What Is Sleep Paralysis (and Why Is It So Terrifying)?

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You’re finally ready for bed, so you turn out the light and prepare for some much-needed shut-eye. For once, you drift off with no problem…but then, something extremely weird happens. You’re aware of everything that’s going on in your bedroom, but you can’t move your body. At all. This terrifying symptom is called sleep paralysis, and it’s actually pretty common. It affects up to 50 percent of us at one point or another. So what is sleep paralysis? Here’s what causes it (and what to do if it’s freaking you out).

What is sleep paralysis?

Get ready for some sci-fi-level stuff: Sleep paralysis happens when your body slips between sleep and consciousness. You’re aware of everything that’s happening around you, but you can’t move or speak. It typically occurs while waking up or falling asleep, and lasts only a few minutes. In some extra-creepy cases, sleep paralysis can be accompanied by visual or auditory hallucinations. (Eek.) Basically, you’re still dreaming, but you feel like you’re wide awake.

And what causes sleep paralysis?

It’s pretty common and can happen to anyone, but you might be more likely to experience it frequently if you have narcolepsy or other sleep disturbances. Sleep deprivation, substance abuse or recent changes in your sleep cycle may also play a part. Our friends at WebMD tell us that the cause of sleep paralysis is typically REM dysfunction—for example, if your body is still in REM sleep, but you suddenly wake up before your body has finished the cycle, you might feel “awake” while your body is still asleep.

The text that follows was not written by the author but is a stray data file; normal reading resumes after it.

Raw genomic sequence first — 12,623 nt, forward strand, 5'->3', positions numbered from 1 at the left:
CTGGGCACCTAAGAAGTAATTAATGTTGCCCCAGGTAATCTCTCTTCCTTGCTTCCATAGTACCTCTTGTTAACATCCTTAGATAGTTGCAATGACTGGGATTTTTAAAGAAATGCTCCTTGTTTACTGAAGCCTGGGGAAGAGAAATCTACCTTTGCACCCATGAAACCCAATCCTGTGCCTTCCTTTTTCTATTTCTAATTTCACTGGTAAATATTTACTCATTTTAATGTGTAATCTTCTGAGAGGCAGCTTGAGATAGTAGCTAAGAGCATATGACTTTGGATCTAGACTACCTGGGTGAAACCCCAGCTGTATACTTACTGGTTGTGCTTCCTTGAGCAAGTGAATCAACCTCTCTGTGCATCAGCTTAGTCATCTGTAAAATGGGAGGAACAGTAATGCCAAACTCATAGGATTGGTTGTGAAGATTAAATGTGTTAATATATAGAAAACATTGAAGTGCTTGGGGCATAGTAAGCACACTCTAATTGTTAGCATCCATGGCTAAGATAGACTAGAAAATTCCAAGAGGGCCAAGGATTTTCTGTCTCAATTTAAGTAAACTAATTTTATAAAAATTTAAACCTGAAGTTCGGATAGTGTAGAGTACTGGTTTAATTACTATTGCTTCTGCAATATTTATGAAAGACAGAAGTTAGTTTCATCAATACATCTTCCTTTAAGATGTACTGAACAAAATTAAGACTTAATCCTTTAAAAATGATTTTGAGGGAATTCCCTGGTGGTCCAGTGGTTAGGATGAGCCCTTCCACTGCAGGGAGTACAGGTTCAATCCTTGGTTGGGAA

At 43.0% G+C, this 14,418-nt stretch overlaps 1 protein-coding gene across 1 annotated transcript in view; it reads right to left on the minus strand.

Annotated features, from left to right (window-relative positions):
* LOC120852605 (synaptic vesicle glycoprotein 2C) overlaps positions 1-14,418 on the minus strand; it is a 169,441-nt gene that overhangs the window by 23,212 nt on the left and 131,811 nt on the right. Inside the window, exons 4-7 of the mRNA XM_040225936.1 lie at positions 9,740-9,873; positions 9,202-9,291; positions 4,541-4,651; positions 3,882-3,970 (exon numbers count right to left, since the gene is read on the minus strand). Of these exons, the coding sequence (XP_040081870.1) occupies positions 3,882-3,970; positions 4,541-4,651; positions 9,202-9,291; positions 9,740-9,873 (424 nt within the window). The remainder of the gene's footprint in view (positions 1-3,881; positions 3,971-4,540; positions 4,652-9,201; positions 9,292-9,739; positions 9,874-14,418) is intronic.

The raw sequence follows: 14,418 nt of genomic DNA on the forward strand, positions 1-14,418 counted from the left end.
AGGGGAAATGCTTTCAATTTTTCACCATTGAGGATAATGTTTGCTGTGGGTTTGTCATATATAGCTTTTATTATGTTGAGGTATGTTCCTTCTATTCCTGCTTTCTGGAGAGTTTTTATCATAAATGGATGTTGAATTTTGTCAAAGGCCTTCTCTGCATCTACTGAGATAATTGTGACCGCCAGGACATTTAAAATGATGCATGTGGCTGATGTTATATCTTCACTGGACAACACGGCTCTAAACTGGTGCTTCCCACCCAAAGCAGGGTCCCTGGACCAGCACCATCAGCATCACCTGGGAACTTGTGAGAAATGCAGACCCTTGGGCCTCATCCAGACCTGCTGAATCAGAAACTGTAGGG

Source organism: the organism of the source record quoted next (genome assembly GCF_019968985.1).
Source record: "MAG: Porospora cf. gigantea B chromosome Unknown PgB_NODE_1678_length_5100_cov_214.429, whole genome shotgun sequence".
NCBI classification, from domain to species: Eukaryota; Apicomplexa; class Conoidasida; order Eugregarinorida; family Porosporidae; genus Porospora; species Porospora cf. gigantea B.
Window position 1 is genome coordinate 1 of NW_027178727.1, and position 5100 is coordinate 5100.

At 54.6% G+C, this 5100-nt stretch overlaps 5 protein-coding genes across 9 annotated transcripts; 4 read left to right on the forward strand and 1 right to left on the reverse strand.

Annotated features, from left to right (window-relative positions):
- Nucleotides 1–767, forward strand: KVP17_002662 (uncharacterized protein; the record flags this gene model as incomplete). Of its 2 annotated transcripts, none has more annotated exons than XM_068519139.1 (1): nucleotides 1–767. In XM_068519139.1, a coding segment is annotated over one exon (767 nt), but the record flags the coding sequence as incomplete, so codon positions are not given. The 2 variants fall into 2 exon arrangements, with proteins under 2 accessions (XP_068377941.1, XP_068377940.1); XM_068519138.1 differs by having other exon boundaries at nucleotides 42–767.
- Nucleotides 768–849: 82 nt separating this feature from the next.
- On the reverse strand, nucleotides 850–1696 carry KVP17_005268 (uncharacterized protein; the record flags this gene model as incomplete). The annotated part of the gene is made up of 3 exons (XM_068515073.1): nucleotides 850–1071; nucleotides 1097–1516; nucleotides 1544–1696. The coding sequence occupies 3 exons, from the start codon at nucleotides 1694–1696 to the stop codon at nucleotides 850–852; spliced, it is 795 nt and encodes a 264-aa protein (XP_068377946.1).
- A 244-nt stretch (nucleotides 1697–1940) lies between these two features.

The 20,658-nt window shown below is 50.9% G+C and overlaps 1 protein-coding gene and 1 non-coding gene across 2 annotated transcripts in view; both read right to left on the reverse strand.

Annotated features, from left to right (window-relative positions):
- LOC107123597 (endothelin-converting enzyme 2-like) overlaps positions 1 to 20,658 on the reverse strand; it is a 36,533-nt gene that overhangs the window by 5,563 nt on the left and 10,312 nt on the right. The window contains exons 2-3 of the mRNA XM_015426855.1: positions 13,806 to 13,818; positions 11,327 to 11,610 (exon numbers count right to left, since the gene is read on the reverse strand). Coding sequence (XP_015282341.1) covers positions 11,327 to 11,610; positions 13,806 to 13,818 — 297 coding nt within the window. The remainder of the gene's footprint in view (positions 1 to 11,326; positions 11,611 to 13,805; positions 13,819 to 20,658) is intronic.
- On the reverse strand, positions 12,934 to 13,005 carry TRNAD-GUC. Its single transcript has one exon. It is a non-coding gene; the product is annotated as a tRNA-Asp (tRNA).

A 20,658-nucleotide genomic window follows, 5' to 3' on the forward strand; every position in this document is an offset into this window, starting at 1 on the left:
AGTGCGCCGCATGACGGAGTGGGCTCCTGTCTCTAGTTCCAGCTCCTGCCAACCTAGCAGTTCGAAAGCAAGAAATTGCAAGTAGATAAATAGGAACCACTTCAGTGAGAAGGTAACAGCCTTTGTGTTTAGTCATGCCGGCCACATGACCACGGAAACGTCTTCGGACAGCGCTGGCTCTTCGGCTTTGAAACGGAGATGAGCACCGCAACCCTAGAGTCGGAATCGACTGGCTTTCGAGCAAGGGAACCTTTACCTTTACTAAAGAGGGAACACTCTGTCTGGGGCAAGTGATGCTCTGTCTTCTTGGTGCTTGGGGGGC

What can I do about it?

Sleep paralysis is harmless but can be pretty damn scary while it’s happening (some experts believe that people who have reported alien abductions may have actually just experienced sleep paralysis—sorry, Cousin Sally). For most people, the experience is occasional and requires no treatment. But if sleep paralysis becomes a recurring issue, talk to a doctor to determine if medications or an underlying condition could be the cause.

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Freelance Editor

From 2015-2020 Lindsay Champion held the role of Food and Wellness Director. She continues to write for PureWow as a Freelance Editor.